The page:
The High Altitude Module for Sensing, Telemetry, and Electronic Recovery (HAMSTER) included an altimeter, accelerometer, magnetometer, temperature sensor, GPS, and a power sensor. The six environmental sensors sampled and logged data at different rates during deployment, launch, and reentry.

The club sourced some devices that it integrated onto circuit boards of its own making. It bought a BigRedBee BeeLine GPS, a self-contained unit that records GPS packets to nonvolatile memory and transmits those packets every 5 seconds over its resident 70cm RF band. It also sourced a Featherweight Raven 4 Altimeter, often used in amateur rocketry, which features a two-axis accelerometer and a barometric altimeter.

HAMSTER also included a NOR 16MB flash IC to record sensor data using the group’s RPL FlashLog encoded binary format, which includes a checksum with every data packet to confirm the data

A view of the avionics package outside of the rocket’s nosecone. Photo: USCRPL
Important data from the Traveler IV was gathered in a redundant manner. There were four sources of altimeter data aboard the Traveler: two pressure-based altimeters (one on the HAMSTER PC board and one inside the Raven 4) and two GPS units that recorded altitude (one on-board the HAMSTER and the BigRedBee BeeLine GPS).

Although the club sourced some avionics, it integrated them into home-brewed circuit boards. The handmade nature of the avionics led to readout measurement errors caused by manufacturing defects, sensor placement on the printed circuit board, and other minor process variables. The students resolved these HAMSTER issues via calibration before flight.

Team members signing the Traveler IV’s fins before its historic flight. Photo: USCRPL
On April 212, 2019, USCRPL launched Traveler IV from Spaceport America in New Mexico. It was a single-stage, solid-fuel rocket that reached an altitude of 339,800 feet and flew at a top speed of 3,386 miles per hour; over four times the speed of sound. It smashed the student rocketry record USCRPL’s Fathom II set the in 2017.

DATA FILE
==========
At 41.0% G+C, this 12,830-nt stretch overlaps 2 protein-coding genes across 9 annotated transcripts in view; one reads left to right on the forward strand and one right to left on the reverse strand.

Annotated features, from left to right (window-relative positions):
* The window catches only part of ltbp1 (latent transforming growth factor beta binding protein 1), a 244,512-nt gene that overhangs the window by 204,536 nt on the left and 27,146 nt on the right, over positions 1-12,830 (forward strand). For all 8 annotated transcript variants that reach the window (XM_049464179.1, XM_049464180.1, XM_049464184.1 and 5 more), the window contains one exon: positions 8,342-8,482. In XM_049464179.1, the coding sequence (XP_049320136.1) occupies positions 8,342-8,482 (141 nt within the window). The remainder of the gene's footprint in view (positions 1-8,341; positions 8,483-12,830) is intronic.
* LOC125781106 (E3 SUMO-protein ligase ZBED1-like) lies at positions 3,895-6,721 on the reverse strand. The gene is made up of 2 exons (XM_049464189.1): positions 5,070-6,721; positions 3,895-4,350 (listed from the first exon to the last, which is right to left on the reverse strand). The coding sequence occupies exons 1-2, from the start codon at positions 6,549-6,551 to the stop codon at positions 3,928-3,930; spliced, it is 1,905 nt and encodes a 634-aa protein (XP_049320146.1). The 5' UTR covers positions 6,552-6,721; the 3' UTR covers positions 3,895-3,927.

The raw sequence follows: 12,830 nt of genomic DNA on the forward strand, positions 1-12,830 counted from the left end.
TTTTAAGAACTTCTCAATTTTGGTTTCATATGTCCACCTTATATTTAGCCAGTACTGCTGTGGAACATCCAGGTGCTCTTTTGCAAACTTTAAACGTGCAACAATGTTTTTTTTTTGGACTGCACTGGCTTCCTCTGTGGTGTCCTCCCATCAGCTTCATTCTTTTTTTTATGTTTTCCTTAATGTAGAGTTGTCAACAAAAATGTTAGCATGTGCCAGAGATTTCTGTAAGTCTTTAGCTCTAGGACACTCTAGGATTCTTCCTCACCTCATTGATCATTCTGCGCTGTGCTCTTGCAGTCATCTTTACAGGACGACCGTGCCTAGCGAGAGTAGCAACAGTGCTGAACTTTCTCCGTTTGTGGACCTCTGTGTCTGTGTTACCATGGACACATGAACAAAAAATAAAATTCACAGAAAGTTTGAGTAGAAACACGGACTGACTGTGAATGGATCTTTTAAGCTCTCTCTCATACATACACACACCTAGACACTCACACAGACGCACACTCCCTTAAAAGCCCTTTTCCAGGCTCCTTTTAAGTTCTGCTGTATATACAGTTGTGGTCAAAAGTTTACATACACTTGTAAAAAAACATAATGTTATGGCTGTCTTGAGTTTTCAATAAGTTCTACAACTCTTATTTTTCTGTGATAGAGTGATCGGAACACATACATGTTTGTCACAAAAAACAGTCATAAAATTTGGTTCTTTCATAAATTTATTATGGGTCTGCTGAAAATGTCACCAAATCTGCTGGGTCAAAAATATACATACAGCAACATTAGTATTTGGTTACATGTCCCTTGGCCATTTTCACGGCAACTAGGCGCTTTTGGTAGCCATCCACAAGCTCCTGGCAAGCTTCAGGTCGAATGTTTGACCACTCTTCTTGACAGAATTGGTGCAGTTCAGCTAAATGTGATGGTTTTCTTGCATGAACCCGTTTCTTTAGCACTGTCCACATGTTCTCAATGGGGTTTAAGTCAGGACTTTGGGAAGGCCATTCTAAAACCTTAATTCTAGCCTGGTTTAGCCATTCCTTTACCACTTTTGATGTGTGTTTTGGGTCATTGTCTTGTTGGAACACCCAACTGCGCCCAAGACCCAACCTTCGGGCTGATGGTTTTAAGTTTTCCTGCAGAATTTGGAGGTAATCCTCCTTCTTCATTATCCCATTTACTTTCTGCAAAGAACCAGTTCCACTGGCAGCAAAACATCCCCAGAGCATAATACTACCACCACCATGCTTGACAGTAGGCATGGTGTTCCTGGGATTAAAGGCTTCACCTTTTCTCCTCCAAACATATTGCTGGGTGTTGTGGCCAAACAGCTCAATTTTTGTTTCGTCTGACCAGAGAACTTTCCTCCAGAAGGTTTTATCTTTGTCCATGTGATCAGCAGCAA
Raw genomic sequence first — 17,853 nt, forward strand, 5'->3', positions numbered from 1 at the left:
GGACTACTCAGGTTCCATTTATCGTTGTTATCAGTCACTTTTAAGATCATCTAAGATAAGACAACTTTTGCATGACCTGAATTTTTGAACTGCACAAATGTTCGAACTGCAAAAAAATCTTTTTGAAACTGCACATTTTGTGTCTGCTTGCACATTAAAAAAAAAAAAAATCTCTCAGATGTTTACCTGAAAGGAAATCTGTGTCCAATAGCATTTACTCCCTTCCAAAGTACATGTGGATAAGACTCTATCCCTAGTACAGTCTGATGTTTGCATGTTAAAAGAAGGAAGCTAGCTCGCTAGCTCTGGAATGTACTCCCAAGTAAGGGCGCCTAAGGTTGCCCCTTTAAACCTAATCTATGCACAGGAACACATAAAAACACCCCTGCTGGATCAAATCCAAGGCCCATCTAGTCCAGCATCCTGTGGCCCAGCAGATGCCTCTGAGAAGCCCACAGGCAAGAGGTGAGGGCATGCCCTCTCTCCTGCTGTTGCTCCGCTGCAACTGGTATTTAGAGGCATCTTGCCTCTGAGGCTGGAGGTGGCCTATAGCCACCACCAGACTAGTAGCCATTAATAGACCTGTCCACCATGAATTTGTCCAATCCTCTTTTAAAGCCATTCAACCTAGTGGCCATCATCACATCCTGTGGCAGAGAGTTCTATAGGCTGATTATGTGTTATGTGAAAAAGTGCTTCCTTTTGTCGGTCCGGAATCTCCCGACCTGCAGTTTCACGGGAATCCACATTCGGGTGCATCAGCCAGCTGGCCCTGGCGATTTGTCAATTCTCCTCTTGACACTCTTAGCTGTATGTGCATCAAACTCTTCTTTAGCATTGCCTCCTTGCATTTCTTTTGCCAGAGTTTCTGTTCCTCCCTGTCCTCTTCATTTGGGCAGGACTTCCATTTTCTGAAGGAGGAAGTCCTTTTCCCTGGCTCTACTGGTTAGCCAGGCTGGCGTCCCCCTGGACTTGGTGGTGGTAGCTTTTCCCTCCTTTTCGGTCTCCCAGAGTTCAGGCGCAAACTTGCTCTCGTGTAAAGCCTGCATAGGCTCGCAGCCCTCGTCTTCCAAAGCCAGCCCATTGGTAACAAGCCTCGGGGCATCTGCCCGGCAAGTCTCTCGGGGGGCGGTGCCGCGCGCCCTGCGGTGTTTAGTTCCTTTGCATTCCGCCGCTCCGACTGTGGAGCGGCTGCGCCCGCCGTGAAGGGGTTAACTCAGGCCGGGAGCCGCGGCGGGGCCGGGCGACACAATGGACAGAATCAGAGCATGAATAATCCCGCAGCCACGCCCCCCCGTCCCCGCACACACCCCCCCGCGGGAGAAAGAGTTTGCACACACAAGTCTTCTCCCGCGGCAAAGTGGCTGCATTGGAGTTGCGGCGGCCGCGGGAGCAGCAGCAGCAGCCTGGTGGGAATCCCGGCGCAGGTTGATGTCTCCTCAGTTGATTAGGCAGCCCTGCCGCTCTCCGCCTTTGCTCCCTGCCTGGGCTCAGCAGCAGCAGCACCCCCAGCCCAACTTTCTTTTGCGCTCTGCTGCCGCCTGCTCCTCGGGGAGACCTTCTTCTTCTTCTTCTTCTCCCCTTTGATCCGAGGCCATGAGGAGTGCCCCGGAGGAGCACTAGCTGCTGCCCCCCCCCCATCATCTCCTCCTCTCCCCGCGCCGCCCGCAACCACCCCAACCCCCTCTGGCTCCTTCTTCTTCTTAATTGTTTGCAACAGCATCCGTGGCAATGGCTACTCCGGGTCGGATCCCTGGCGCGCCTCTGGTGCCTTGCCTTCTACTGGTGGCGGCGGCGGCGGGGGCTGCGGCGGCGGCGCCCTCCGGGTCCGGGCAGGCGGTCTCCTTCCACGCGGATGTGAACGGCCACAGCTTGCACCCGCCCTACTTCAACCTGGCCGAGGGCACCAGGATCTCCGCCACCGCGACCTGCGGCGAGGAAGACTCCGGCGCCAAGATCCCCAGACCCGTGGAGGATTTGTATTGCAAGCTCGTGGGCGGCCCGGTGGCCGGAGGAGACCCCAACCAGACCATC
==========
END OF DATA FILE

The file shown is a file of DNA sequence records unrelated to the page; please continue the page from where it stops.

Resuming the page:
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After their latest flight, the club went from recovery directly into design review. What they learned so far is that their recovered data will need some improvements before the next flight. The team is confident in their next steps, having mastered their qualification process over the years.

They already have several changes planned for the next iteration of the avionics unit. For immediate development, they’ll be increasing their polling frequency to improve the accuracy of the accelerometer’s position calculations (especially during entry interface). It expects to add an extremely high-fidelity accelerometer and inertial measurement unit to supplement the readings from the current sensor set.

Another element they are investigating is a different GPS hardware system because the standard consumer hardware they used proved unable to handle the extreme conditions of Traveler IV’s high-performance flight. Finally, the next rocket will most likely see a ground-based absolute position determination method being used, such as triangulation or radar tracking.

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By taking all possible care to validate the collected data, tabulate it, and quantify all sources of error and uncertainty, the team is confident that Traveler IV crossed the Karman Line. Vehicle apogee was determined to be 339,800 feet ±16,500 feet AMSL (above mean sea level), higher than the Karman Line, which is at 328,064 feet AMSL.

The team has provided a 90 percent accuracy rate that Traveler IV is the first entirely student-designed and built rocket to have flown to space, as well as the first university rocket to be recovered from a space flight.

Terry Persun is a technology writer based in Port Townsend, Wash.